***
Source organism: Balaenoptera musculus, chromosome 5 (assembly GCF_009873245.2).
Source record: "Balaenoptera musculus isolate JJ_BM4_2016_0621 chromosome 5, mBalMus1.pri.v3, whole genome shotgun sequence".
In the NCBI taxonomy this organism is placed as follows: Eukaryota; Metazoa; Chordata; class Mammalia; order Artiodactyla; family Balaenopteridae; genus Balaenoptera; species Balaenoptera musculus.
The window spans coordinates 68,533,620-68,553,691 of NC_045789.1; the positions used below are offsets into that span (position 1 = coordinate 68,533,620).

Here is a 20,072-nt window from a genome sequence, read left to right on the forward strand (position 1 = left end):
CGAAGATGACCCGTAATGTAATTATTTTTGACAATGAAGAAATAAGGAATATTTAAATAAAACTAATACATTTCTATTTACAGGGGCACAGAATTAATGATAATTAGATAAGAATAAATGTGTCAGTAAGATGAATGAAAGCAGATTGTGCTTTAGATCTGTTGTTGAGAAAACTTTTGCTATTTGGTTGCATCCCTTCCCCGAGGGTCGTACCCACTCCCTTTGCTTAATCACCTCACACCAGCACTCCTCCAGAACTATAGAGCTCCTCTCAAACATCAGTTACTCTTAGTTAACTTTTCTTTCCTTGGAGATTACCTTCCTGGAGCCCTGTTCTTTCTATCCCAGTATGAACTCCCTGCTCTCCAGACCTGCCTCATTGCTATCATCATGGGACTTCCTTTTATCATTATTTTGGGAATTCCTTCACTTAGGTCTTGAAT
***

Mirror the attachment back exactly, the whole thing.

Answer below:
Source organism: Balaenoptera musculus, chromosome 5 (assembly GCF_009873245.2).
Source record: "Balaenoptera musculus isolate JJ_BM4_2016_0621 chromosome 5, mBalMus1.pri.v3, whole genome shotgun sequence".
In the NCBI taxonomy this organism is placed as follows: Eukaryota; Metazoa; Chordata; class Mammalia; order Artiodactyla; family Balaenopteridae; genus Balaenoptera; species Balaenoptera musculus.
The window spans coordinates 68,533,620-68,553,691 of NC_045789.1; the positions used below are offsets into that span (position 1 = coordinate 68,533,620).

Here is a 20,072-nt window from a genome sequence, read left to right on the forward strand (position 1 = left end):
CGAAGATGACCCGTAATGTAATTATTTTTGACAATGAAGAAATAAGGAATATTTAAATAAAACTAATACATTTCTATTTACAGGGGCACAGAATTAATGATAATTAGATAAGAATAAATGTGTCAGTAAGATGAATGAAAGCAGATTGTGCTTTAGATCTGTTGTTGAGAAAACTTTTGCTATTTGGTTGCATCCCTTCCCCGAGGGTCGTACCCACTCCCTTTGCTTAATCACCTCACACCAGCACTCCTCCAGAACTATAGAGCTCCTCTCAAACATCAGTTACTCTTAGTTAACTTTTCTTTCCTTGGAGATTACCTTCCTGGAGCCCTGTTCTTTCTATCCCAGTATGAACTCCCTGCTCTCCAGACCTGCCTCATTGCTATCATCATGGGACTTCCTTTTATCATTATTTTGGGAATTCCTTCACTTAGGTCTTGAAT